Possibly habitable planets discovered outside our solar system
In an exciting discovery towards the direction of finding planets that may be able to support life, NASA's Spitzer Space Telescope has revealed the first known system of seven Earth-size planets around a single star. Interestingly, three of these planets are firmly located in the habitable zone, the area around the parent star where a rocky planet is most likely to have liquid water, the basic requirement for the sustenance of life as we know it.
Thomas Zurbuchen, associate administrator of the agency’s Science Mission Directorate in Washington was quoted as saying, “This discovery could be a significant piece in the puzzle of finding habitable environments, places that are conducive to life”. The discovery of so many planets in the habitable zone is also being considered as a remarkable step towards the goal of answering another profound question viz. are we alone in the Universe?
At about 40 light-years (235 trillion miles) from Earth, the system of planets is relatively close to us, in the constellation Aquarius. Because they are located outside of our solar system, these planets are scientifically known as exoplanets. This exoplanet system is called TRAPPIST-1, named for The Transiting Planets and Planetesimals Small Telescope (TRAPPIST) in Chile. However latest studies conducted at Harvard University question the possibility of life sustaining conditions in the TRAPPIST-1 system. According to these simulation studies, intense radiation and particles streaming from their host star have likely taken a huge toll on all seven of these worlds. "Because of the onslaught by the star's radiation, our results suggest the atmosphere on planets in the TRAPPIST-1 system would largely be destroyed," Avi Loeb, co-author of one of the studies, said in a statement.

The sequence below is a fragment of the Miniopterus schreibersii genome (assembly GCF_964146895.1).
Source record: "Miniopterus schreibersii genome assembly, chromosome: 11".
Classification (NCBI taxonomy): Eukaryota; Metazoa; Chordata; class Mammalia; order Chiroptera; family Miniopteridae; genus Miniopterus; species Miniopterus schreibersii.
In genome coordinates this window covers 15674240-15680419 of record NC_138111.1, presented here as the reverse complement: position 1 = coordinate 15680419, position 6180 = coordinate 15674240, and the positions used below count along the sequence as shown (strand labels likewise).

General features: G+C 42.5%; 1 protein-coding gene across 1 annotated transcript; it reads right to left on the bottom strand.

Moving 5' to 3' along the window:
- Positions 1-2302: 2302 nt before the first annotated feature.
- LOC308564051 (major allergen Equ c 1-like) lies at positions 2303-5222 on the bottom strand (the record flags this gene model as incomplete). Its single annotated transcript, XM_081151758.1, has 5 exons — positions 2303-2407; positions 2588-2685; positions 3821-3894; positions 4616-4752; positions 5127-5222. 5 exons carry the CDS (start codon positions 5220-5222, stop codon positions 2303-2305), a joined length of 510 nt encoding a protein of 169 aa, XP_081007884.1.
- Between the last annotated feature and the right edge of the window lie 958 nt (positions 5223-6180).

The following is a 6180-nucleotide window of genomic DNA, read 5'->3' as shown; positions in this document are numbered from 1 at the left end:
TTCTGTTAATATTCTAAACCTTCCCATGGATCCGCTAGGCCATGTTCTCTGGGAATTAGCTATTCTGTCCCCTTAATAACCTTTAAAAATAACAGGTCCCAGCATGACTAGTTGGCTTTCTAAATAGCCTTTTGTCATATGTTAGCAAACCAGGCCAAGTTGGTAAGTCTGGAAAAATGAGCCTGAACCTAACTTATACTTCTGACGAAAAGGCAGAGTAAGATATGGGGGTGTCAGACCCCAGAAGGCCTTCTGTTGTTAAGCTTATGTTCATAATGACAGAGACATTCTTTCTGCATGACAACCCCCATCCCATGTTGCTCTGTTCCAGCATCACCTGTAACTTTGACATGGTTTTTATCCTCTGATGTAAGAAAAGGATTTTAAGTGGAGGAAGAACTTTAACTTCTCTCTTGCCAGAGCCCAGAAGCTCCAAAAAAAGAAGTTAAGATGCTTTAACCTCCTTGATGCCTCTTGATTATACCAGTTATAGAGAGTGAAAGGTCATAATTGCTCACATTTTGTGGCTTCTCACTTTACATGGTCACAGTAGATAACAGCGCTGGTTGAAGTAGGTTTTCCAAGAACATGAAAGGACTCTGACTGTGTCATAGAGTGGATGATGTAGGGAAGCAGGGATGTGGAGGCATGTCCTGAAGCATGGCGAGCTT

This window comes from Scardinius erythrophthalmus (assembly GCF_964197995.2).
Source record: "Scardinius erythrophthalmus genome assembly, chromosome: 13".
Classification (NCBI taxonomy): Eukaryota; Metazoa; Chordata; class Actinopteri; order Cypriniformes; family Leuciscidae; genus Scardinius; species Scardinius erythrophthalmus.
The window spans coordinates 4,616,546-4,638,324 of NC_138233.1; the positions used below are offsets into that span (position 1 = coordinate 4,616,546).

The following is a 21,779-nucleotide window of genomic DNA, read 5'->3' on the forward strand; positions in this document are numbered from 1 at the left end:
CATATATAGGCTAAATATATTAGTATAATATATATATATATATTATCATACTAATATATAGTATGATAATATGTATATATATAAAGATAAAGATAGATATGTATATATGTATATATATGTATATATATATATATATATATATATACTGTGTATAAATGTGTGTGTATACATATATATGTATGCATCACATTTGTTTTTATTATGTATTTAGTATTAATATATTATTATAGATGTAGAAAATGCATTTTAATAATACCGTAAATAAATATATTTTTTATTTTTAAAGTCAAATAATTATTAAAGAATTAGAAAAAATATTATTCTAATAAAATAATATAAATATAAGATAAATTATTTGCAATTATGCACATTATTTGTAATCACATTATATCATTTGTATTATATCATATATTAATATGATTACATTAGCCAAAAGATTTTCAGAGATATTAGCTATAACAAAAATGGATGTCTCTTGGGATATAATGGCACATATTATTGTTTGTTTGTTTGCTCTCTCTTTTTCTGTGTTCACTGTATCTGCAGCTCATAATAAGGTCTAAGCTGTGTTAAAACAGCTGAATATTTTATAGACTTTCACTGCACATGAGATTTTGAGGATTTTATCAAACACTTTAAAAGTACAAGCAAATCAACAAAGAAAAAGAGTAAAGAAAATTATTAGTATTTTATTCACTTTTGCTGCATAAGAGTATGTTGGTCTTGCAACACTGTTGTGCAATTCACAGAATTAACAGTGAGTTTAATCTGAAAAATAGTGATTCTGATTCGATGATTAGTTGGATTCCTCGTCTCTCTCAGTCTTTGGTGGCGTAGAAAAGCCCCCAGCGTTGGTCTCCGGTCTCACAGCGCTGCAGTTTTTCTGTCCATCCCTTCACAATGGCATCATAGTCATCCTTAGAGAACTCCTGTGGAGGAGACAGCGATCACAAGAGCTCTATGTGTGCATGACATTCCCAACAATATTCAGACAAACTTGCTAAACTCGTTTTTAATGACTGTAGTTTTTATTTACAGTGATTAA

The TRAPPIST-1 star, an ultra-cool dwarf, has seven Earth-size planets orbiting it. Credits: JPL.NASA.GOV
Link to source article: https://www.nasa.gov/press-release/nasa-telescope-reveals-largest-batch-of-earth-size-habitable-zone-planets-around